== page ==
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Show #43/5804. Propagating Trees

Selection Process

One thing that's very important - When we've made the selection, we want those traits that we've selected for to be what ends up being out in the field. Otherwise, it's not definitionally a cultivar. What we'll do and these are great examples, we've got a little stem cutting, it's about a four inch piece of stem material that's then treated with a rooting hormone and it's stuck in this container.

If we were to cut the plant here and here, we can then make two copies, even a third copy or a fourth copy. That's how you build the numbers up and that's how we're doing that in this case, through vegetative propagation.

You could also bud or graft a plant if it doesn't like to be on its own roots. So let's say that it doesn't root well or the quality of that root system is not what we want, then you can use budding or grafting. The tree has to have good anchorage. But a lot of trees don't have good anchorage they do not do well on their own roots. That's when budding or grafting becomes important.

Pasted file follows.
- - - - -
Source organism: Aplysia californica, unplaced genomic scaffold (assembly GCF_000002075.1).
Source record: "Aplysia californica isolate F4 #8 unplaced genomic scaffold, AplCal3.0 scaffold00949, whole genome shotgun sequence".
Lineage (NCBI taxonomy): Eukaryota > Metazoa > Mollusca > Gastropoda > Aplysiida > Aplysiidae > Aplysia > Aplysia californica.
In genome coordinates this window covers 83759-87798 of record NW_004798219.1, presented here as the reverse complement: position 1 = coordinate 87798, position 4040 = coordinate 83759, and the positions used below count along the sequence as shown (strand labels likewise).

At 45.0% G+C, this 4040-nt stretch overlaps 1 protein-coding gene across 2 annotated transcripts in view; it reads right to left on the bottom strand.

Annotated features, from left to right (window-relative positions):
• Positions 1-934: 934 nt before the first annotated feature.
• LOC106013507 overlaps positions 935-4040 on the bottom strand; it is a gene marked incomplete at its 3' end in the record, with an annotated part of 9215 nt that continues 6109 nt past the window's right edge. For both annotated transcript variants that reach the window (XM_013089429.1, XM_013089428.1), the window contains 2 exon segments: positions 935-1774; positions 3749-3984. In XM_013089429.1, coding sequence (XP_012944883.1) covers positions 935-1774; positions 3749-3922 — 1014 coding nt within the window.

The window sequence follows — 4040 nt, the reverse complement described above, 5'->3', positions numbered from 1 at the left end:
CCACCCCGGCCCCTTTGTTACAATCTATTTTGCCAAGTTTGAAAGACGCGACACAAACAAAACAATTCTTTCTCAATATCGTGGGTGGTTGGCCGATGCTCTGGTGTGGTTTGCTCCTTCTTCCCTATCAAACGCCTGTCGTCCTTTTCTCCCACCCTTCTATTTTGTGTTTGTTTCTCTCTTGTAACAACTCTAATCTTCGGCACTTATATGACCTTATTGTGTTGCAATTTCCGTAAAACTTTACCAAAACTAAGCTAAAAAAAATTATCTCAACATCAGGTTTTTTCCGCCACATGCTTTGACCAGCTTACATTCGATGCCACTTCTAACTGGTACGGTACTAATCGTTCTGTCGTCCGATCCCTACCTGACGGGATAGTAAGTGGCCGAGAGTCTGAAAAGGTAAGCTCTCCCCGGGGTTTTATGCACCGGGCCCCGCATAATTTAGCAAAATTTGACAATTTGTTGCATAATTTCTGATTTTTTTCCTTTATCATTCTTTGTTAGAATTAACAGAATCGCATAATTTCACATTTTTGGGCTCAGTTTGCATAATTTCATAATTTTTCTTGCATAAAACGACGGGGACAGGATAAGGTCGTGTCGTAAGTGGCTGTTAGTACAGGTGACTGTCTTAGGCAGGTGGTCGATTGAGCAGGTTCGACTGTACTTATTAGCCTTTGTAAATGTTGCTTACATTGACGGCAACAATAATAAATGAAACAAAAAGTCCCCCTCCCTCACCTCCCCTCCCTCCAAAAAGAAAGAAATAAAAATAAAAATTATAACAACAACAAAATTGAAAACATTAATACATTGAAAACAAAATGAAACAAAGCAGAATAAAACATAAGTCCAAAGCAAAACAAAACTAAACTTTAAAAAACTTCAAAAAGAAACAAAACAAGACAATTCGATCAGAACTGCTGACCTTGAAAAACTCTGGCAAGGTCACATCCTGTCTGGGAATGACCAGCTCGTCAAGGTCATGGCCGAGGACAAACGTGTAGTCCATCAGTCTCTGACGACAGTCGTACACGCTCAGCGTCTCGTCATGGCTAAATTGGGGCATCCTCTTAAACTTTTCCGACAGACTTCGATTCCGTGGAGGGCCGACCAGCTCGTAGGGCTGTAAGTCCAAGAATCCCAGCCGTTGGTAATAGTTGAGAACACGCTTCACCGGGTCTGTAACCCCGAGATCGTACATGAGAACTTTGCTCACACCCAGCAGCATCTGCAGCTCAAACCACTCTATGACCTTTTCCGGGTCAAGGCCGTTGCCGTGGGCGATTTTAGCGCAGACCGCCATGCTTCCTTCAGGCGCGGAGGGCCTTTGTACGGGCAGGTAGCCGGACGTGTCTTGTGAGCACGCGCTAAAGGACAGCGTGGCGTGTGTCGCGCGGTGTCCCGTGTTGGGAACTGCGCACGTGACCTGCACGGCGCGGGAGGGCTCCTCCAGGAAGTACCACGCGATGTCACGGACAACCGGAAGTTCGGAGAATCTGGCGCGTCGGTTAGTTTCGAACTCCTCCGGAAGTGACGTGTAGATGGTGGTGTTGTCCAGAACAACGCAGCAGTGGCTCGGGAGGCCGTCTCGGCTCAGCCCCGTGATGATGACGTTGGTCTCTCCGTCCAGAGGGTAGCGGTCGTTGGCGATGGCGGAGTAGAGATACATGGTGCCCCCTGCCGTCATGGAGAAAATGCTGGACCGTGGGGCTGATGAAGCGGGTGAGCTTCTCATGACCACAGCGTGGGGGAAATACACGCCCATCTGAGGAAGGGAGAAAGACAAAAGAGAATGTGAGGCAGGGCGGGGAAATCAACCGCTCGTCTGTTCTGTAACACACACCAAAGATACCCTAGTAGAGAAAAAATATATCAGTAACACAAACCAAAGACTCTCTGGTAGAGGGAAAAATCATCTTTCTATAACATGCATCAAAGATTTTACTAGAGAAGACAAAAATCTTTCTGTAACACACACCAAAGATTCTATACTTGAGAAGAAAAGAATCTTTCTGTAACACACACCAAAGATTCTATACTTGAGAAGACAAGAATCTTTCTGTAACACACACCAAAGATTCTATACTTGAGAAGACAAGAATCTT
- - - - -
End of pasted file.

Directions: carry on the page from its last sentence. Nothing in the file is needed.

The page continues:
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By Nancy Buley, J. Frank Schmidt & Son Co., Wholesale Tree Growers
Photographs courtesy of J. Frank Schmidt & Son Co.

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